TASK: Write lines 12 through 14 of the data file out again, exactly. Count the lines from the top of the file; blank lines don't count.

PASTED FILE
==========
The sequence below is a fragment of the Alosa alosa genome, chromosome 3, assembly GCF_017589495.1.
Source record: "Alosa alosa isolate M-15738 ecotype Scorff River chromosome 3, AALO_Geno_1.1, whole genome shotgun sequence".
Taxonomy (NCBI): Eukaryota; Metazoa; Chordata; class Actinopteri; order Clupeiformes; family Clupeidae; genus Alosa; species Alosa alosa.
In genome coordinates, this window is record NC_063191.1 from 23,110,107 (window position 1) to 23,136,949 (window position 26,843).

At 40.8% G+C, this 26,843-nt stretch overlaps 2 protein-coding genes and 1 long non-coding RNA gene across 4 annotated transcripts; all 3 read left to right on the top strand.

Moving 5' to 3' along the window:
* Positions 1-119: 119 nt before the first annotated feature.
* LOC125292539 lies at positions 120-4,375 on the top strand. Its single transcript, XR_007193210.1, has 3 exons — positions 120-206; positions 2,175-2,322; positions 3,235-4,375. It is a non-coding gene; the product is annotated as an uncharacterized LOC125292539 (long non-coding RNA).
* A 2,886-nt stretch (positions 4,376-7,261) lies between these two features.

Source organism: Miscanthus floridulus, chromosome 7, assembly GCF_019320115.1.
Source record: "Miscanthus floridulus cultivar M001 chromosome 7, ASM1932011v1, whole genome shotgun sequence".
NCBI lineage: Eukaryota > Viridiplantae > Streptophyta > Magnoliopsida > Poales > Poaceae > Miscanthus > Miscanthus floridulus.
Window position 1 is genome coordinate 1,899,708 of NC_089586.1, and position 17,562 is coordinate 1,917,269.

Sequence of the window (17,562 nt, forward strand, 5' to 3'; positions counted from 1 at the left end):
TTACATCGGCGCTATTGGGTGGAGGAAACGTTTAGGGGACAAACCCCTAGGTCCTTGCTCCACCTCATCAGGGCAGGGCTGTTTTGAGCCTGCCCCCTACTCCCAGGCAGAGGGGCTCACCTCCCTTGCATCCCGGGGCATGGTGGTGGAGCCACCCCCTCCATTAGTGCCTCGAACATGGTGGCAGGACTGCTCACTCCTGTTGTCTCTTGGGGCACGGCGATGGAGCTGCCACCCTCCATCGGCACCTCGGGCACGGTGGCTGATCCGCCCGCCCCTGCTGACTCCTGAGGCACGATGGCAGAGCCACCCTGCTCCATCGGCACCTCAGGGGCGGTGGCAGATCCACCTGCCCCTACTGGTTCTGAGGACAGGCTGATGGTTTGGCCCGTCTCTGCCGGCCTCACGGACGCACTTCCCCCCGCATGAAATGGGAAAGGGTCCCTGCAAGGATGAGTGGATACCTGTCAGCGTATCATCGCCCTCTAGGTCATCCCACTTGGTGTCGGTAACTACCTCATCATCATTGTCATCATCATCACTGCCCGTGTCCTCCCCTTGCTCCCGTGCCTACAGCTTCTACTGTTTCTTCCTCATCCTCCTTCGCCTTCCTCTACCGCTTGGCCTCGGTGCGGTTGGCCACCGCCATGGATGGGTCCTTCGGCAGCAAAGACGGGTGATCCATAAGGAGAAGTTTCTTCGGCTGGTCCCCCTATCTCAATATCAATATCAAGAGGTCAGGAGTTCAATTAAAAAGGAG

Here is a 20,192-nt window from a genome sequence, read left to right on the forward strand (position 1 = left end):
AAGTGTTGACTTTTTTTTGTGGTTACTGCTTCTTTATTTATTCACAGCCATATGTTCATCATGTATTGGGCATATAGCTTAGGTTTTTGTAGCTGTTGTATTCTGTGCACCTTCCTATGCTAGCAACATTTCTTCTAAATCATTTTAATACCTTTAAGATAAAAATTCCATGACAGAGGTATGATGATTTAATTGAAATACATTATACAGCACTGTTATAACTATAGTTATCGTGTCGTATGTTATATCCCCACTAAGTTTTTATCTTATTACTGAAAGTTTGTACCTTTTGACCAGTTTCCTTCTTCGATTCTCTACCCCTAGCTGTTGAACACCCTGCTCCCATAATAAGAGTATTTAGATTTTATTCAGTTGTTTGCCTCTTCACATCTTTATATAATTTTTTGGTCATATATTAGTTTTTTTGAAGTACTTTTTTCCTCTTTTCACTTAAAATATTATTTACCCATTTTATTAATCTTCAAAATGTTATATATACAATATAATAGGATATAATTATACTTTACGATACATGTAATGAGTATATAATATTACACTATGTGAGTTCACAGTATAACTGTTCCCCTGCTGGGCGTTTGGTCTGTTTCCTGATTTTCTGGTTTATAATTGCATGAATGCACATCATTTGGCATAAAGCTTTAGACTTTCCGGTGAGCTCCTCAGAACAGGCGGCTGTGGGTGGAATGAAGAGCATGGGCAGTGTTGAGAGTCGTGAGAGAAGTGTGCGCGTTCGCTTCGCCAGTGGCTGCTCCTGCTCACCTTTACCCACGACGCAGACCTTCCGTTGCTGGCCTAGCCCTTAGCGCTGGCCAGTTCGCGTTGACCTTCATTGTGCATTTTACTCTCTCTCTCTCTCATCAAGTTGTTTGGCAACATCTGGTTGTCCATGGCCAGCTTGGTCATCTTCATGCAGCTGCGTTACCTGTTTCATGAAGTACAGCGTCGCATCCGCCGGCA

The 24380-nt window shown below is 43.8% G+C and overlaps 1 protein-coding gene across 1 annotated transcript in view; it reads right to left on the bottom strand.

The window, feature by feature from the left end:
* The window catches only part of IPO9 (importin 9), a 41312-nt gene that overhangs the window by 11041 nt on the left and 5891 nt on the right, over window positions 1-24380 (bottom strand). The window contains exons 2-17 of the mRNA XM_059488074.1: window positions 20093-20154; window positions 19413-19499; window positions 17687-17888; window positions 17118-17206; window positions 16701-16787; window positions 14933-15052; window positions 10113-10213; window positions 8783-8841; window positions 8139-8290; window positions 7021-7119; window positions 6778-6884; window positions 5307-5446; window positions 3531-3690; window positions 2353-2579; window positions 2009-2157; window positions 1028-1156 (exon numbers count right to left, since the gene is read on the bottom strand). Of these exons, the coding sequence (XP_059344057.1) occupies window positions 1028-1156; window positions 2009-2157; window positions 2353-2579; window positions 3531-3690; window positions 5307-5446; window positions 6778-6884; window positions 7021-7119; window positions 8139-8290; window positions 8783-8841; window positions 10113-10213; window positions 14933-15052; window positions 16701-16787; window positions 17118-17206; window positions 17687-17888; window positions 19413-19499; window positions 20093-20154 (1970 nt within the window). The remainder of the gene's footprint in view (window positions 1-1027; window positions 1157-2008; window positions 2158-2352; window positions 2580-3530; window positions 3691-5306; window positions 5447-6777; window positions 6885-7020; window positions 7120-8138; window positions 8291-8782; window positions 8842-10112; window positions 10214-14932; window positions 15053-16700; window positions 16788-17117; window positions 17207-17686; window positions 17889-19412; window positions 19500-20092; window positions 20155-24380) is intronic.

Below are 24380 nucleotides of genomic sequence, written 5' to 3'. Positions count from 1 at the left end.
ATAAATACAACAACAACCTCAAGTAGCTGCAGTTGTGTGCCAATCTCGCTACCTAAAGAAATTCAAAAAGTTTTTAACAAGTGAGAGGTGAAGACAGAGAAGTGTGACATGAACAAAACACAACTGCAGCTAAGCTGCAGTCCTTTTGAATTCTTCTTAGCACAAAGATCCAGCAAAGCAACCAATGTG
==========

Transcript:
NCBI lineage: Eukaryota > Viridiplantae > Streptophyta > Magnoliopsida > Poales > Poaceae > Miscanthus > Miscanthus floridulus.
Window position 1 is genome coordinate 1,899,708 of NC_089586.1, and position 17,562 is coordinate 1,917,269.

Sequence of the window (17,562 nt, forward strand, 5' to 3'; positions counted from 1 at the left end):